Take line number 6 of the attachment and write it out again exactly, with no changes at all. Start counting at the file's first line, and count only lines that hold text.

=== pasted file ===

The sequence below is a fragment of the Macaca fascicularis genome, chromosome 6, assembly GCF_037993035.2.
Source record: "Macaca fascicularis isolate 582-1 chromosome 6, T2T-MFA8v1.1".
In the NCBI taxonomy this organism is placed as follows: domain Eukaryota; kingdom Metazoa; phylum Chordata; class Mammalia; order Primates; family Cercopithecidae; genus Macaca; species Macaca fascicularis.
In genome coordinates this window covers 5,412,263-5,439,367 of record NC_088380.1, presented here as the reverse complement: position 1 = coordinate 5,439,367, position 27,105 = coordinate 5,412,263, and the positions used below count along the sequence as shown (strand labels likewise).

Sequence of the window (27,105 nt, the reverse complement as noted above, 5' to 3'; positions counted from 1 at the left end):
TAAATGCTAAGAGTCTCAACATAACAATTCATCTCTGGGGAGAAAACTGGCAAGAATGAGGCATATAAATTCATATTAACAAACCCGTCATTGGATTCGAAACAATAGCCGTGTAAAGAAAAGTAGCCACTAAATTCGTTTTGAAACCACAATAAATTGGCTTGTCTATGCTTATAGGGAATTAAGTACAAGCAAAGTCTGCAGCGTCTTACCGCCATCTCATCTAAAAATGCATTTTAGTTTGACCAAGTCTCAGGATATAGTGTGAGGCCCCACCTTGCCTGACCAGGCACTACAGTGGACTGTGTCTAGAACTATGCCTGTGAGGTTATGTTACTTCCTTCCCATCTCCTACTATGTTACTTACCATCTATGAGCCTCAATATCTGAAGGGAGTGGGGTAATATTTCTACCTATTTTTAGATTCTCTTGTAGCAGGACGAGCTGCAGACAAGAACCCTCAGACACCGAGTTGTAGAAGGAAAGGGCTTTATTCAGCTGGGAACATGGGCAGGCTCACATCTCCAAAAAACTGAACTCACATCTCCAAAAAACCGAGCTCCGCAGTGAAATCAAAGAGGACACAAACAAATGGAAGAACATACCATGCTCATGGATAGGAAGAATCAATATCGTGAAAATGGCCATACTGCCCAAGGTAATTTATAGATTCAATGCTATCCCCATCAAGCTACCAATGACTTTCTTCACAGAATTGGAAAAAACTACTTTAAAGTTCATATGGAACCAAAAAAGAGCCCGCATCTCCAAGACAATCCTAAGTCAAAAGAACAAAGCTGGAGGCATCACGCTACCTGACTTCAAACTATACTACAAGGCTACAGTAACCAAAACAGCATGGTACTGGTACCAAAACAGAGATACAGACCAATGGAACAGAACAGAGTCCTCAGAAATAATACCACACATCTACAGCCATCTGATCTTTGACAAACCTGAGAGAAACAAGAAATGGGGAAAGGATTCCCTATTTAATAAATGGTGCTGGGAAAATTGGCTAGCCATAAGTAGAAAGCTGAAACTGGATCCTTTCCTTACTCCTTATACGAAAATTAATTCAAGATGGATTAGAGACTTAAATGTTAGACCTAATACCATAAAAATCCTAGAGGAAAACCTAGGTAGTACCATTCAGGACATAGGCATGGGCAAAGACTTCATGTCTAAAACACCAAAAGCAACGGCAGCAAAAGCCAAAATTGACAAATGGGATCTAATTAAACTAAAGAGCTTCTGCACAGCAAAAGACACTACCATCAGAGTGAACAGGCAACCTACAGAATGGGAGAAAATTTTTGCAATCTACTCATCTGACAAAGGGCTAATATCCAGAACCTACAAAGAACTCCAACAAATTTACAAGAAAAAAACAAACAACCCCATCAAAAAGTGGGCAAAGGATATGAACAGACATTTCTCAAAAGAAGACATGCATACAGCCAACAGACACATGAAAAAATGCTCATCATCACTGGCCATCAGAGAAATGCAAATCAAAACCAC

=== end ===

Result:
TAAATGCTAAGAGTCTCAACATAACAATTCATCTCTGGGGAGAAAACTGGCAAGAATGAGGCATATAAATTCATATTAACAAACCCGTCATTGGATTCGAAACAATAGCCGTGTAAAGAAAAGTAGCCACTAAATTCGTTTTGAAACCACAATAAATTGGCTTGTCTATGCTTATAGGGAATTAAGTACAAGCAAAGTCTGCAGCGTCTTACCGCCATCTCATCTAAAAATGCATTTTAGTTTGACCAAGTCTCAGGATATAGTGTGAGGCCCCACCTTGCCTGACCAGGCACTACAGTGGACTGTGTCTAGAACTATGCCTGTGAGGTTATGTTACTTCCTTCCCATCTCCTACTATGTTACTTACCATCTATGAGCCTCAATATCTGAAGGGAGTGGGGTAATATTTCTACCTATTTTTAGATTCTCTTGTAGCAGGACGAGCTGCAGACAAGAACCCTCAGACACCGAGTTGTAGAAGGAAAGGGCTTTATTCAGCTGGGAACATGGGCAGGCTCACATCTCCAAAAAACTGAACTCACATCTCCAAAAAACCGAGCTCCGCAGTGAAATCAAAGAGGACACAAACAAATGGAAGAACATACCATGCTCATGGATAGGAAGAATCAATATCGTGAAAATGGCCATACTGCCCAAGGTAATTTATAGATTCAATGCTATCCCCATCAAGCTACCAATGACTTTCTTCACAGAATTGGAAAAAACTACTTTAAAGTTCATATGGAACCAAAAAAGAGCCCGCATCTCCAAGACAATCCTAAGTCAAAAGAACAAAGCTGGAGGCATCACGCTACCTGACTTCAAACTATACTACAAGGCTACAGTAACCAAAACAGCATGGTACTGGTACCAAAACAGAGATACAGACCAATGGAACAGAACAGAGTCCTCAGAAATAATACCACACATCTACAGCCATCTGATCTTTGACAAACCTGAGAGAAACAAGAAATGGGGAAAGGATTCCCTATTTAATAAATGGTGCTGGGAAAATTGGCTAGCCATAAGTAGAAAGCTGAAACTGGATCCTTTCCTTACTCCTTATACGAAAATTAATTCAAGATGGATTAGAGACTTAAATGTTAGACCTAATACCATAAAAATCCTAGAGGAAAACCTAGGTAGTACCATTCAGGACATAGGCATGGGCAAAGACTTCATGTCTAAAACACCAAAAGCAACGGCAGCAAAAGCCAAAATTGACAAATGGGATCTAATTAAACTAAAGAGCTTCTGCACAGCAAAAGACACTACCATCAGAGTGAACAGGCAACCTACAGAATGGGAGAAAATTTTTGCAATCTACTCATCTGACAAAGGGCTAATATCCAGAACCTACAAAGAACTCCAACAAATTTACAAGAAAAAAACAAACAACCCCATCAAAAAGTGGGCAAAGGATATGAACAGACATTTCTCAAAAGAAGACATGCATACAGCCAACAGACACATGAAAAAATGCTCATCATCACTGGCCATCAGAGAAATGCAAATCAAAACCAC